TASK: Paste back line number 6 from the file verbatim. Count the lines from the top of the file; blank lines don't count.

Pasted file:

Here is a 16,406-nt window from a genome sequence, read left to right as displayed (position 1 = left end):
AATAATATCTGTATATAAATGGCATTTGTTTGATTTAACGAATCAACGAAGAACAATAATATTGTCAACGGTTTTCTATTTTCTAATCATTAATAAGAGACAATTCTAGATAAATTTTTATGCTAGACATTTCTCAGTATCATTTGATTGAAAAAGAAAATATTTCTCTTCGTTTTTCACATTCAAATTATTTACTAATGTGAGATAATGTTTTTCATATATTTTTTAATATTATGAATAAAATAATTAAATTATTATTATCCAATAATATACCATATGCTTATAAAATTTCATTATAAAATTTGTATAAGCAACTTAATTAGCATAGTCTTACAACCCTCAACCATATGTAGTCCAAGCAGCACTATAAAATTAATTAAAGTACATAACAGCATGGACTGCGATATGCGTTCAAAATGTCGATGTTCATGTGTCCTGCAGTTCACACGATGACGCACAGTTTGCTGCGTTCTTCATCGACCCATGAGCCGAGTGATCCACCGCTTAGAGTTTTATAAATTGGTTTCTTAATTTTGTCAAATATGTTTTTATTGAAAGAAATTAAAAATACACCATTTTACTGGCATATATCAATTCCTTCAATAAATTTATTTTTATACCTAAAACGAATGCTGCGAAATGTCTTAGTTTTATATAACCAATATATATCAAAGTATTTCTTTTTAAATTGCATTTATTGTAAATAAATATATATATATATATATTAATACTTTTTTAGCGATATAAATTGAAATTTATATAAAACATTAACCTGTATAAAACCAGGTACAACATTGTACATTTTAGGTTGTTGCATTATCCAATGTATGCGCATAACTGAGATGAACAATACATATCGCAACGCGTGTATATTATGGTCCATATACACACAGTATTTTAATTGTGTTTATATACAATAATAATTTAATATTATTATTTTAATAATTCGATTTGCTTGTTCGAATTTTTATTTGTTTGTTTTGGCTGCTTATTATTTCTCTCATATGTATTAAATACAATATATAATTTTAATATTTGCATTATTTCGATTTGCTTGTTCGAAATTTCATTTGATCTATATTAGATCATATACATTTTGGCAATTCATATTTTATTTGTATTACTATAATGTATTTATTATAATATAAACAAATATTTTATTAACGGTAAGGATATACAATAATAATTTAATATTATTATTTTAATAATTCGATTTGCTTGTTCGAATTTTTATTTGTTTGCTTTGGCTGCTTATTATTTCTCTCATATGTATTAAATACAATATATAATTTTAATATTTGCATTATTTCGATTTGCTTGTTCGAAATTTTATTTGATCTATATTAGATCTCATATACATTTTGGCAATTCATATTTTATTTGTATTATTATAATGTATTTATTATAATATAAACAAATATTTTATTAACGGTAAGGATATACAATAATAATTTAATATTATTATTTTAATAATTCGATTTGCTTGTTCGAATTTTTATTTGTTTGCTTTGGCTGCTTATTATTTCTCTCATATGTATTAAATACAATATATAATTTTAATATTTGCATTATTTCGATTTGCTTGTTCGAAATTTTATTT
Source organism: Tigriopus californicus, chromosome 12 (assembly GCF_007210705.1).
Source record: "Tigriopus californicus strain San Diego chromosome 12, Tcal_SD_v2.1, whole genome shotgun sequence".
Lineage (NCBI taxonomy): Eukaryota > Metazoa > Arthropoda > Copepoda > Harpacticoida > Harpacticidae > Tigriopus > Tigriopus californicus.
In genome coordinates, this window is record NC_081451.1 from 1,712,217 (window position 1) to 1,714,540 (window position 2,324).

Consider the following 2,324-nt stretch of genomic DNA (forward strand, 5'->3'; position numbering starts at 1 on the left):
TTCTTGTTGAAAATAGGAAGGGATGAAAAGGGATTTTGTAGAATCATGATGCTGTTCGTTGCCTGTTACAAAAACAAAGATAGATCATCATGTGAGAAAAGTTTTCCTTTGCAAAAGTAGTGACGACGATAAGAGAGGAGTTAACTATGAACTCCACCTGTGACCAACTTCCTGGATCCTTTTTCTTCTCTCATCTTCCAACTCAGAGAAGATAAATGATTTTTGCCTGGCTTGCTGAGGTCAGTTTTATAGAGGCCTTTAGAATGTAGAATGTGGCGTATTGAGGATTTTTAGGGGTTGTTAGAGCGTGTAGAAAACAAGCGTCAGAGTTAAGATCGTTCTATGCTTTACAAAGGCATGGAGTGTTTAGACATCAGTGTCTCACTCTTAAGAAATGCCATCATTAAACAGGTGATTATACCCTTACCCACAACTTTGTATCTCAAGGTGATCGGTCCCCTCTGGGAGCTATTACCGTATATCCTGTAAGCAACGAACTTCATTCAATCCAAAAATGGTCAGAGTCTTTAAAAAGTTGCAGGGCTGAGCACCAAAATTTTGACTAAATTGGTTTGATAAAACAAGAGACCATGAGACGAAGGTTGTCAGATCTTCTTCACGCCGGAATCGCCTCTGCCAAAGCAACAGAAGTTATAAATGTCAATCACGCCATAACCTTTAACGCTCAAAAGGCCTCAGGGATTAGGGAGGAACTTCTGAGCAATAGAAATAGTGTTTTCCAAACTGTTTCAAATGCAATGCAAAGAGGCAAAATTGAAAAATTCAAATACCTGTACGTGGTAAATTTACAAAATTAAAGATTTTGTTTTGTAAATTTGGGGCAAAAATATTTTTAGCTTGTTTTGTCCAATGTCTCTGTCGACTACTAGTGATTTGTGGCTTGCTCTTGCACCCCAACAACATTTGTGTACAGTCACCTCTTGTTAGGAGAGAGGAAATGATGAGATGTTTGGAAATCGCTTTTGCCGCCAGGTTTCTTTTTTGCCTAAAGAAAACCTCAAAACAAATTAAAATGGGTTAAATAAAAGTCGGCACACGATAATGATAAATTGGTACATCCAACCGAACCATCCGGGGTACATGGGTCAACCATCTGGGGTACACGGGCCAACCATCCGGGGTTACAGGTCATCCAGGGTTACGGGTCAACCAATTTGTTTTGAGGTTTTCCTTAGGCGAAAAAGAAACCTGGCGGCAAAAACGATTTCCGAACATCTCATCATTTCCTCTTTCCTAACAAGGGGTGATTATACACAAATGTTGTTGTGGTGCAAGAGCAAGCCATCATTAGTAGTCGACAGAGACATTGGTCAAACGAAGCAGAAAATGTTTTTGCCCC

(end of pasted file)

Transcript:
In genome coordinates, this window is record NC_081451.1 from 1,712,217 (window position 1) to 1,714,540 (window position 2,324).